Treasure in Laundry

Jerry Seinfeld has a very famous routine about the irrational nature of team loyalty in sports.  I love the Green Bay Packers, but what am I really rooting for?  Seinfeld points out that I’m not really rooting for any of the players because they change teams with frequency.  What I’m really rooting for, Seinfeld contends, is laundry.  “I want my team’s clothes to beat the clothes from another city.”  If a player wears a Packers uniform, I love him.  If he signs with another team and comes back to Green Bay, I boo him because he’s now wearing a different shirt!  As Seinfeld says: “Laundry.  We’re rooting, screaming about laundry!”

Despite Seinfeld’s mockery, sports laundry is very important to me.  I love the green and gold uniforms of the Green Bay Packers but my greatest sports laundry weakness is hockey sweaters (true hockey fans refer to hockey jerseys as “sweaters” since the original uniforms were essentially sweaters).   My mother purchased my first hockey sweater for me when I was in Sixth Grade at Pacific Grove Middle School.  This was one year prior to the formation of the San Jose Sharks and I picked the New York Rangers as my favorite hockey team (I still like the Rangers, but the Sharks have emerged as my number one hockey team now).  I wore my Rangers sweater almost every day.  I had visions of collecting a hockey sweater from every team in the NHL.

While I do not have a hockey sweater for every team in the NHL, I do have enough hockey sweaters to wear a different one every day of the month.  I have sweaters from current teams such as the Sharks, Rangers, and Red Wings but my true passion is collecting sweaters of defunct hockey teams such as the Quebec Nordiques, the Hartford Whalers, and the Oakland Seals.  My favorite hockey sweaters include a replica gold University of Minnesota Women’s Golden Gophers alternate sweater (one I had to campaign the manufacturer and the school to reproduce) featuring the legendary Amanda Kessel’s number 8, and a replica U.S. Olympic hockey sweater signed by two-time U.S. Women’s Olympic Hockey Silver medalist Kelli Stack.

My wife tries to limit my hockey sweater purchases.  My defense is that at least I’m not buying game-worn sweaters which are three to four times as expensive or even more.  However, a few recent articles in the news make it seem that spending more for game-used items might make economic sense in the long run.  

Various media outlets, including SB Nation, reported that a couple purchased a vintage West Point sweater at a Goodwill store in the North Carolina mountains for 58 cents.  It turns out that the sweater belonged to legendary Green Bay Packers coach Vince Lombardi when he was an assistant coach at West Point.  The sweater recently sold at an auction house for over $43,000.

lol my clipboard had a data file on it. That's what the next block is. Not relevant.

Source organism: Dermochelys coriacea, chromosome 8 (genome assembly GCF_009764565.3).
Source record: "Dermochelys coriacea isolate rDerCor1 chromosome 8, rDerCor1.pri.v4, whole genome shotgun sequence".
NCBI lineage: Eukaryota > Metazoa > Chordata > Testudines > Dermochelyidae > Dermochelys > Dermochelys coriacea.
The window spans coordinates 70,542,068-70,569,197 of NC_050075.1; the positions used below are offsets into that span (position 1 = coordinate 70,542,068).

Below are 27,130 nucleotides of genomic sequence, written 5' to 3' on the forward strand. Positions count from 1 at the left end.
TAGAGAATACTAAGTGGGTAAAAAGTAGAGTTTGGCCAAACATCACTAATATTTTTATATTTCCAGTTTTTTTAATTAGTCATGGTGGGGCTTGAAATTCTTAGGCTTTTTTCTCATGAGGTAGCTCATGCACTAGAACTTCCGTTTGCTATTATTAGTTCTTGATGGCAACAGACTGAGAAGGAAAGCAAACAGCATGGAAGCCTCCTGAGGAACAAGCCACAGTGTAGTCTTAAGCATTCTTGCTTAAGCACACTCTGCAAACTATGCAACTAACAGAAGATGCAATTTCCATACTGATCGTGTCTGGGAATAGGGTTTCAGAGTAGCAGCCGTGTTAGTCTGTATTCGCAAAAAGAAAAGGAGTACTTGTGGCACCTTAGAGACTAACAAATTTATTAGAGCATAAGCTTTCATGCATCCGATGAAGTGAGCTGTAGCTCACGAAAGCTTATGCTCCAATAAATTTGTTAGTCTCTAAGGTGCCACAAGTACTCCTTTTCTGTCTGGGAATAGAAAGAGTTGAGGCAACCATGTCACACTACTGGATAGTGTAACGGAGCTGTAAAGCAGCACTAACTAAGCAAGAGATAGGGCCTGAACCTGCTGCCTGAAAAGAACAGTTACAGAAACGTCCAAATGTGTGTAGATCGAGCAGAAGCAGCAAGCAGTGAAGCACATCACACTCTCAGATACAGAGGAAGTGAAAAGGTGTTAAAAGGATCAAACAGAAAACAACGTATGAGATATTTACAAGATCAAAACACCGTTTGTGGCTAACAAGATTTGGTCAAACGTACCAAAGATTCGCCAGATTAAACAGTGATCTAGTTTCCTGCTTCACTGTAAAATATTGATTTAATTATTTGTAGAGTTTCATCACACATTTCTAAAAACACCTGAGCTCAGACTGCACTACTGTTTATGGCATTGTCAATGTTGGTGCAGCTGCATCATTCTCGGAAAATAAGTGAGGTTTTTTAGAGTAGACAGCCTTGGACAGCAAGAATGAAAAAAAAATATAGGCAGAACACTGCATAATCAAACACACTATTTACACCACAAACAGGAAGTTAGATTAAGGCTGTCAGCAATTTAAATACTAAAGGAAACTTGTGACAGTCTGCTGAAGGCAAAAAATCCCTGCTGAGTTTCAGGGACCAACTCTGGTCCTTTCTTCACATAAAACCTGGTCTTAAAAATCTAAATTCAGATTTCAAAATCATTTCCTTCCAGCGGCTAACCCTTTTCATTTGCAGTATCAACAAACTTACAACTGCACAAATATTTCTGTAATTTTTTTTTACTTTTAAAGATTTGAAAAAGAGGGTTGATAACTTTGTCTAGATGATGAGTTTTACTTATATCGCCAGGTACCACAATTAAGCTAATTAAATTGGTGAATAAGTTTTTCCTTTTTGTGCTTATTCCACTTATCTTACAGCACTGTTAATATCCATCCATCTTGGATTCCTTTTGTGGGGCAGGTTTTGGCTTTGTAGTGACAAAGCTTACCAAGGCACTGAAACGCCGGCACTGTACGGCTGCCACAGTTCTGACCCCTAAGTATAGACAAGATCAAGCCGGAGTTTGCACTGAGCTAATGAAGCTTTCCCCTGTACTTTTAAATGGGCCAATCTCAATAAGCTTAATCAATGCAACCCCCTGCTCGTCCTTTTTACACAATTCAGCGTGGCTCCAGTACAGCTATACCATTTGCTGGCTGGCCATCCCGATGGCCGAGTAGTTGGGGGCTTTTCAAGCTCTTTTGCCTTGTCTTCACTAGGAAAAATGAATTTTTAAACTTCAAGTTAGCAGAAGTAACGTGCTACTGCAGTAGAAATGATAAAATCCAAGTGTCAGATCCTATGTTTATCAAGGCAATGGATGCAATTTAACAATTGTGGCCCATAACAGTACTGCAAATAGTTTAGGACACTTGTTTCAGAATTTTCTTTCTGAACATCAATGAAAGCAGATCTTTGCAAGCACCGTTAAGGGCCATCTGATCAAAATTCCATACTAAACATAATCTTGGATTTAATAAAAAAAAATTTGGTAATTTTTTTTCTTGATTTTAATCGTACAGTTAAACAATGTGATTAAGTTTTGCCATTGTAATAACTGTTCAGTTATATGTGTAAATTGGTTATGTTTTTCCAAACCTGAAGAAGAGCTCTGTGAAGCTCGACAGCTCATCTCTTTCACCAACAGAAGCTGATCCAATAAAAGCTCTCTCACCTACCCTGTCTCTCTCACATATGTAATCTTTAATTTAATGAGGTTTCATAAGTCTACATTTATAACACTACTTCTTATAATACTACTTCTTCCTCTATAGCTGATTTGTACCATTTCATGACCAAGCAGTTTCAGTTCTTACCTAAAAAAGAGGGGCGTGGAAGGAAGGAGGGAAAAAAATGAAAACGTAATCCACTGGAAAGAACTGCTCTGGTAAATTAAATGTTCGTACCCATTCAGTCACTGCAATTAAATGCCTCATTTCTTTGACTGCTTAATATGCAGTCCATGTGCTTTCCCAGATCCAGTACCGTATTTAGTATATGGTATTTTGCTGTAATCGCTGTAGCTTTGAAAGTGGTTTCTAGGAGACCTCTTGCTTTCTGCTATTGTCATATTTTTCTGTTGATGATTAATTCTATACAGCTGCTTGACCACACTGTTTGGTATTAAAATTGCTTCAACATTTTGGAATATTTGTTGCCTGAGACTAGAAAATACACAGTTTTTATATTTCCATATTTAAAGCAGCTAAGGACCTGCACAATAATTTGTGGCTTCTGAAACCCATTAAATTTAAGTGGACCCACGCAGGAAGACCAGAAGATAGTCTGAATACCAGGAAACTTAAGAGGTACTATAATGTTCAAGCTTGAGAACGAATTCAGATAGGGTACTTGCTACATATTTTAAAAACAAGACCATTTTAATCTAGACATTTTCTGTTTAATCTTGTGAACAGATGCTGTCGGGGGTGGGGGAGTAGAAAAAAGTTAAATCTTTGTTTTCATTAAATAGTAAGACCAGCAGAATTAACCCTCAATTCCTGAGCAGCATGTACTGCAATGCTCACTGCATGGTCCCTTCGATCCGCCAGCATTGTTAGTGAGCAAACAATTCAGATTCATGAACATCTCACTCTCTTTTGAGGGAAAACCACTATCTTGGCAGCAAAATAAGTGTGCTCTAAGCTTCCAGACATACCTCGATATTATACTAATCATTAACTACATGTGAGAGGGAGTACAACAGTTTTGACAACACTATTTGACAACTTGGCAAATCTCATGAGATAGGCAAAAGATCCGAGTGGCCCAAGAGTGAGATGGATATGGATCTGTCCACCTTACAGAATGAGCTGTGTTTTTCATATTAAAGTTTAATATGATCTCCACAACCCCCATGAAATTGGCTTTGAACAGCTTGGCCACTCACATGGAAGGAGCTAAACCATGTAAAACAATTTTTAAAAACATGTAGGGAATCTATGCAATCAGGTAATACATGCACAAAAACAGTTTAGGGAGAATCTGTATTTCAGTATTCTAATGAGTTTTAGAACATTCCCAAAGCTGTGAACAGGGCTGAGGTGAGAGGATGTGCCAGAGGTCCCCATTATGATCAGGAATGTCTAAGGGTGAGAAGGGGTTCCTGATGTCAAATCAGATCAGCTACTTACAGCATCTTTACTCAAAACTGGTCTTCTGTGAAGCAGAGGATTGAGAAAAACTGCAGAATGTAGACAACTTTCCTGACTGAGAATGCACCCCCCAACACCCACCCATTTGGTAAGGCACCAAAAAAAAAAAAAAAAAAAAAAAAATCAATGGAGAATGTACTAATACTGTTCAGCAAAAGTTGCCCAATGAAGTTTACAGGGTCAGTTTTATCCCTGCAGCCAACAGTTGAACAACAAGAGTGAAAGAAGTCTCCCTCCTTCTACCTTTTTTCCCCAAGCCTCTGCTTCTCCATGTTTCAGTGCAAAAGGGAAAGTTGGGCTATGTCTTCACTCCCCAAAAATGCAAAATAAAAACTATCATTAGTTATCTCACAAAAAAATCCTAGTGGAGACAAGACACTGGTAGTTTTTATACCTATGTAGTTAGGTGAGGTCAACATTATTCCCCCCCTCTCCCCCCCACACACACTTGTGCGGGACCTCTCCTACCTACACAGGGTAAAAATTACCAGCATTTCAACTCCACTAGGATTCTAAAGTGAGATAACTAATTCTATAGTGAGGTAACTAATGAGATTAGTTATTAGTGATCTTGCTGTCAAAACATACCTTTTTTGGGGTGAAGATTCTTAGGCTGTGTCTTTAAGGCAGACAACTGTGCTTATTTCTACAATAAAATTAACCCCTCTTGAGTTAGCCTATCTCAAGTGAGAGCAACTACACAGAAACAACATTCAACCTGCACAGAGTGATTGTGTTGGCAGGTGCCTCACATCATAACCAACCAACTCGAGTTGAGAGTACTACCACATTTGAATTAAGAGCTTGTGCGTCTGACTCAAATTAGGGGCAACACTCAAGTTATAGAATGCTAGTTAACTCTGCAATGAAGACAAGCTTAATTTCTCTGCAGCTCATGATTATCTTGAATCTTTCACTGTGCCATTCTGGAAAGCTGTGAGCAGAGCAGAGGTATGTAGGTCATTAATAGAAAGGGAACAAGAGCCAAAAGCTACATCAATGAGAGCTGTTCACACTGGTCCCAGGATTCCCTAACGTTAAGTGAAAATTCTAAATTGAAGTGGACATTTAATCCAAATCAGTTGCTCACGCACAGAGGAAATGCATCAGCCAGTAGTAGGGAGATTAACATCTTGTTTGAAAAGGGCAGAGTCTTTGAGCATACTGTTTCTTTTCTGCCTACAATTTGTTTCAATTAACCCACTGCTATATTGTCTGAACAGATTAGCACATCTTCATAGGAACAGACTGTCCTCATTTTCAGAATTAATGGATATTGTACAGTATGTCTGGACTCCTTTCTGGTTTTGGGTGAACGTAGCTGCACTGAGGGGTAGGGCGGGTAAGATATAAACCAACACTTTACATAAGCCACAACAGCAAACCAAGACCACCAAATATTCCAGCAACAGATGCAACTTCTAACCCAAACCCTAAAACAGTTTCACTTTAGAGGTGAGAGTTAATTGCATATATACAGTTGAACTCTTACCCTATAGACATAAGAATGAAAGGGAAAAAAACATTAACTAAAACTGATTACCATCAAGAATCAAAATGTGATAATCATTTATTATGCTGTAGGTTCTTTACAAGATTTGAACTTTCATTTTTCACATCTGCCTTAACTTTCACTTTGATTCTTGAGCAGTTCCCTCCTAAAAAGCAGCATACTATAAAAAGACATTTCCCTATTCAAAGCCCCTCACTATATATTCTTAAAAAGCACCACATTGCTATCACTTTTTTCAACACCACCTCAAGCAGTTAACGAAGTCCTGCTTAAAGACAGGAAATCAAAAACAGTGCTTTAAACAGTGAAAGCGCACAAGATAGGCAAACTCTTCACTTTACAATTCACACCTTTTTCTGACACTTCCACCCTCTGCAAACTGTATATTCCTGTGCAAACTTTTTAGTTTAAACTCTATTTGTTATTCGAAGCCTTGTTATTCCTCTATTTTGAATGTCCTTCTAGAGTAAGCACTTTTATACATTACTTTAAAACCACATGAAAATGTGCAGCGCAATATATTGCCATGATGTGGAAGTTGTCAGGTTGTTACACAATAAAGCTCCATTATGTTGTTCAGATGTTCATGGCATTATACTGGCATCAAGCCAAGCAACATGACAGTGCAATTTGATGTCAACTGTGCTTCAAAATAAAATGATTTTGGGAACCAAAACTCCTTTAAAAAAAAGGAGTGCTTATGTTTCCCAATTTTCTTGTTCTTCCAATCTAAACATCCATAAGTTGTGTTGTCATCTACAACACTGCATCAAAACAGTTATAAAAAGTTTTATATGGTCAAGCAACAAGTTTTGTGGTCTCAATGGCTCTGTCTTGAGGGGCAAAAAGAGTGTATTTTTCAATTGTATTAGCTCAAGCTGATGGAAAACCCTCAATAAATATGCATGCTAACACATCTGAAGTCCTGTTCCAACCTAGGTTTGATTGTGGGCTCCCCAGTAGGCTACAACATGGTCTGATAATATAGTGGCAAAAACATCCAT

In a similar story, a recent piece from Antiques Roadshow  featured a Chicago Blackhawks sweater from the 1938 season that was worn by Virgil Johnson and is currently owned by his grandson.  The sweater is estimated to be worth as much as $10,000.  

Unlike the many people who likely discarded the Lombardi West Point sweater over the years, at least Virgil Johnson’s family realized that the Blackhawks sweater might have some value and chose to keep it.  How many family members have unwittingly discarded West Point sweaters, Blackhawks sweaters, and other items of tangible personal property from a decedent’s estate?  

These stories serve to demonstrate the importance of detailing any item of tangible personal property you think might have unique value that is not obvious on the surface.  Furthermore, in the administration and settlement of an estate, it is important to verify the value of items that might appear to be junk – there could be a hidden treasure!

Although none of my hockey sweaters are worth anything monetarily, I know that they would be equally valuable to my son as they are to me.  At four-years-old, he wonders why he doesn’t have 30-something hockey sweaters in his collection.  I told him that he needs to stop growing before he amasses his own hockey wardrobe, though he’s already up to six hockey sweaters by my last count!

(Recommended reading: The Hockey Sweater by Roch Carrier, a legendary Canadian children’s story.)    

KRASA LAW is located at 704-D Forest Avenue, Pacific Grove, California and Kyle may be reached at 831-920-0205831-920-0205.

Disclaimer: This article is for general information only.  Reading this article does not establish an attorney-client relationship.  Before acting on any of the information presented in this article, you should consult with a competent attorney who is licensed to practice law in your community.